Asteroid 2003 KT24 passed by the Earth at a distance of about 12 732 000 km (33.1 times the average distance between the Earth and the Moon, or 8.51% of the distance between the Earth and the Sun), slightly after 7.30 pm GMT on Saturday 21 July 2018. There was no danger of the asteroid hitting us, though were it to do so it would have presented a significant threat. 2003 KT24 has an estimated equivalent diameter of 260-820 m (i.e. it is estimated that a spherical object with the same volume would be 260-820 m in diameter), and an object of this size would be predicted to be capable of passing through the Earth's atmosphere relatively intact, impacting the ground directly with an explosion that would be 35 000-1 750 000 times as powerful as the Hiroshima bomb. Such an impact would result in an impact crater 4-12 km in diameter and devastation on a global scale, as well as climatic effects that would last decades or even centuries.
Asteroid 2003 KT24 imaged from Japan on 20 July 2018. Image is a composite derived from 20 exposures, each of 30 seconds. Elongate structures are stars, asteroid is at centre of picture. The object it labelled as 2018 NB as it was re-discovered in July 2018 and initially thought to be a new asteroid, and therefore renamed. Bunmyo Mieto/Yahoo Japan.
2003 KT24 was discovered by the Cerro Tololo Inter-American Observatory in Chile on 31 May 2003. The designation 2003 KT24 indicates that the asteroid was the 619th asteroid (asteroid T24) discovered in the second half of May 2003 (period 2003 K). The asteroid was re-discovered by the Atlas MLO Telescope at Mauna Loa Observatory in Hawaii on 1 July 2018, and initially thought to be a new body, resulting in it being given the name 2018 NB, which indicates the second asteroid (asteroid B) discovered in the first half of July 2018 (period 2018 N).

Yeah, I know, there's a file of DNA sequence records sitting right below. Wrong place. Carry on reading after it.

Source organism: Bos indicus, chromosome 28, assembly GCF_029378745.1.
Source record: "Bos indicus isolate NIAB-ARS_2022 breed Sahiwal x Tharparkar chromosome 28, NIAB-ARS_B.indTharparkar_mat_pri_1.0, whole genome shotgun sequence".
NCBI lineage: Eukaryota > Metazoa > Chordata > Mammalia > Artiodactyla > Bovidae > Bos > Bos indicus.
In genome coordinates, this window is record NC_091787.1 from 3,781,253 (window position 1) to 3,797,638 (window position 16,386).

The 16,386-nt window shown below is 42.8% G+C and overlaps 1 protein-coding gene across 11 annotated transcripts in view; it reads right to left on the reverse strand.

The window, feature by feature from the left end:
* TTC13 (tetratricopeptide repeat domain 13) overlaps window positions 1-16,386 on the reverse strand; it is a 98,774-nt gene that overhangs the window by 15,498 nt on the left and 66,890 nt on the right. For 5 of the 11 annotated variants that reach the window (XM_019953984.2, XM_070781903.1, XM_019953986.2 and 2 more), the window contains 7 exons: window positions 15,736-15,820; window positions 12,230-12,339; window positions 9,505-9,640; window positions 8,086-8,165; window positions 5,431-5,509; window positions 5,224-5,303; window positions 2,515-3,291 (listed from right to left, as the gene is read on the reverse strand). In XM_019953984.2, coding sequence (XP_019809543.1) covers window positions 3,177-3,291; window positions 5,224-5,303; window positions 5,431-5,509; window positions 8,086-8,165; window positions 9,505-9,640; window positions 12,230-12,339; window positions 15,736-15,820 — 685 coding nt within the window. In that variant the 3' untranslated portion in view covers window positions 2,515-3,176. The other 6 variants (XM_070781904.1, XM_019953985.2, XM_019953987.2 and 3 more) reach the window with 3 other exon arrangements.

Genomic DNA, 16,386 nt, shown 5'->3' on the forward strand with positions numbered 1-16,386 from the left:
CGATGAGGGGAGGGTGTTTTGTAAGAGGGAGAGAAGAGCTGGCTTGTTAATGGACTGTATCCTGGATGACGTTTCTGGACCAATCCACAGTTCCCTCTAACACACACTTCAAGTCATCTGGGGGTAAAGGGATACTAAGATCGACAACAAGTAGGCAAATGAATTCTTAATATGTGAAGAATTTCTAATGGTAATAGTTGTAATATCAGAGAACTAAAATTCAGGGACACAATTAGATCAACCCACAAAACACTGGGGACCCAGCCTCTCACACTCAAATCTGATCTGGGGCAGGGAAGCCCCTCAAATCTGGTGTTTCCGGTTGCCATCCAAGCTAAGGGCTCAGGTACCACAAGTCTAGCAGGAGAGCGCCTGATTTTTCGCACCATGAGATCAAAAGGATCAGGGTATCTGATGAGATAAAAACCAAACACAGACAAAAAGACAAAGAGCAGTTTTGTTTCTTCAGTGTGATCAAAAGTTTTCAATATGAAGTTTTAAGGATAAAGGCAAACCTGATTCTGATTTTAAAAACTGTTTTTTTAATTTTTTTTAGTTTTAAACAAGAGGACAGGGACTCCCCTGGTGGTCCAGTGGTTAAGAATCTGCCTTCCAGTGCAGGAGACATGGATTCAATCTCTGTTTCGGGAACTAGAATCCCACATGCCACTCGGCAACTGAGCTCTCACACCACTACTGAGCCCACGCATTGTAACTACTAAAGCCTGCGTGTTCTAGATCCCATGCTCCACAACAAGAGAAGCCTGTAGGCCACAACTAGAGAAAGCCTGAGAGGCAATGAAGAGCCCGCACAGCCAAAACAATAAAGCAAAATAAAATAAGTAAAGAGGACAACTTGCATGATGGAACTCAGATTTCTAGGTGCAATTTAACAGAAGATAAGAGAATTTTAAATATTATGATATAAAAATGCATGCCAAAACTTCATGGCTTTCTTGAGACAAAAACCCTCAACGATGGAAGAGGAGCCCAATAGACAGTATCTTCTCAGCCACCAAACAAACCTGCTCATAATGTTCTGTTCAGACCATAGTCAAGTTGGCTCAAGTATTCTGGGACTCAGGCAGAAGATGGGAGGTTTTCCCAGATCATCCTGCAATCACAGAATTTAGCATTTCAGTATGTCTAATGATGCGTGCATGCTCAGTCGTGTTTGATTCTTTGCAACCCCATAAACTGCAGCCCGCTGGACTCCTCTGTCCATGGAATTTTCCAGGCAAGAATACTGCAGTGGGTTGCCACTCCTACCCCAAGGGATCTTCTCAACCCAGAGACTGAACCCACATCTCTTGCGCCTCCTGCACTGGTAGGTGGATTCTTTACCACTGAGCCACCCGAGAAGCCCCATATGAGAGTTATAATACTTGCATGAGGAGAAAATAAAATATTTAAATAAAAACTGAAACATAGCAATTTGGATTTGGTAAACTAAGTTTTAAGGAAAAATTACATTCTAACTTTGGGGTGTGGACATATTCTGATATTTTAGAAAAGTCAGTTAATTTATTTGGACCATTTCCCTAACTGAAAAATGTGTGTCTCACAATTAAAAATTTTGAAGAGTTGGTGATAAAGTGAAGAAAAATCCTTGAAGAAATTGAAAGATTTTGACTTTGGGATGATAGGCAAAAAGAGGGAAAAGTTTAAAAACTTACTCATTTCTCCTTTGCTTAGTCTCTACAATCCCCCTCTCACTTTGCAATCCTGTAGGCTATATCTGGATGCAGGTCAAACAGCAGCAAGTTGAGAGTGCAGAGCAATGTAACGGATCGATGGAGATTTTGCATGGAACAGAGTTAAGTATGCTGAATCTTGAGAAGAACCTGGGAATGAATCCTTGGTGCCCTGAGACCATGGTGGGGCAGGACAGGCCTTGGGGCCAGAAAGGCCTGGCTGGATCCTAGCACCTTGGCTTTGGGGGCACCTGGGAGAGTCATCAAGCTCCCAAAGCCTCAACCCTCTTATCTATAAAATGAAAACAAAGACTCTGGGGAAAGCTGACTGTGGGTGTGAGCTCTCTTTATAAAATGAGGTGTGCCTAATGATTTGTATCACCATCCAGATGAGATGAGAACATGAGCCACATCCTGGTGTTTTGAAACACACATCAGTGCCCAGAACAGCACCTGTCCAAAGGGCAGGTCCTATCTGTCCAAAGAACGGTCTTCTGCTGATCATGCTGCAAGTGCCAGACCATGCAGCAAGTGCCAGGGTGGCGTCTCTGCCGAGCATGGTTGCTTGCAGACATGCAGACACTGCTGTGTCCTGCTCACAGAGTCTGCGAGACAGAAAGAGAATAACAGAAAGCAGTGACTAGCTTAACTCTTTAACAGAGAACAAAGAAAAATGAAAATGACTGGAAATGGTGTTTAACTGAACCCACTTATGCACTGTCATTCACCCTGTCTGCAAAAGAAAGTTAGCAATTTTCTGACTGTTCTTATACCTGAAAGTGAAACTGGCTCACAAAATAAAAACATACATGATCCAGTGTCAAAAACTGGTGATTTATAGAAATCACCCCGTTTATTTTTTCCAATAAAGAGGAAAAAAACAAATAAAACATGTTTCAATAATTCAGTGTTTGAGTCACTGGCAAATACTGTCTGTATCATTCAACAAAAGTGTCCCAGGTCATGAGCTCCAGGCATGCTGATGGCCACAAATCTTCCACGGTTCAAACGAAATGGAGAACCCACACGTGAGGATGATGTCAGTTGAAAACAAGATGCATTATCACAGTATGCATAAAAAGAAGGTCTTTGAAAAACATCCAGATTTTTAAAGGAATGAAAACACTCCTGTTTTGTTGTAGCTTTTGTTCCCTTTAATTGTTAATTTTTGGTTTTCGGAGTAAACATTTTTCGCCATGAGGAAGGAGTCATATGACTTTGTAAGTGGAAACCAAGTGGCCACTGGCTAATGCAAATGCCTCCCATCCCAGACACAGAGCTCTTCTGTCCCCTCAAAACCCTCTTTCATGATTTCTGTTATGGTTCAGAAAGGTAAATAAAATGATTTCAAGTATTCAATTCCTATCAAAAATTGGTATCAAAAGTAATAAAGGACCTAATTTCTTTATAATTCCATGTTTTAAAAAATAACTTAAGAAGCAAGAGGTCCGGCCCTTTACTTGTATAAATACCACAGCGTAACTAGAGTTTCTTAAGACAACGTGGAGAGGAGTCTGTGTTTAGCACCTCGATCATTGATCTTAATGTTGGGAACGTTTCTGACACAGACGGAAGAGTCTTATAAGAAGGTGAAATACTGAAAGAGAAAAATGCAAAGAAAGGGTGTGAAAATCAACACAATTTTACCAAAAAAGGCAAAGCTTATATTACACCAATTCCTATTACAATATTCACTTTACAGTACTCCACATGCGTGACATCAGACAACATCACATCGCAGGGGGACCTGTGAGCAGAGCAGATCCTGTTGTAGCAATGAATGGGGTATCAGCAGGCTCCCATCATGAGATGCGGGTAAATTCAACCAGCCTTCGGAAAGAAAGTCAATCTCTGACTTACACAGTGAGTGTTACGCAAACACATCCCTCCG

The calculated orbit of asteroid 2003 KT24. Minor Planet Center.
2003 KT24 has a 1352 day orbital period and an eccentric orbit tilted at an angle of 0.92° to the plane of the Solar System, which takes it from 1.07 AU from the Sun (i.e. 107% of he average distance at which the Earth orbits the Sun) to 3.72 AU from the Sun (i.e. 372% of the average distance at which the Earth orbits the Sun, and more than twice as far from the Sun as the planet Mars). It is therefore classed as an Amor Group Asteroid (an asteroid which comes close to the Earth, but which is never closer to the Sun than the Earth is). This means that the asteroid has occasional close encounters with the Earth, with the last thought to have happened in September 1992 and the next predicted in September 2029.
2003 KT24 also has occasional close encounters with the planets Mar, which it is thought to have last passed in June 2011, and Jupiter, which it last came close to in July 1990 and is next predicted to pass in December 2028. Asteroids which make close passes to multiple planets are considered to be in unstable orbits, and are often eventually knocked out of these orbits by these encounters, either being knocked onto a new, more stable orbit, dropped into the Sun, knocked out of the Solar System or occasionally colliding with a planet.
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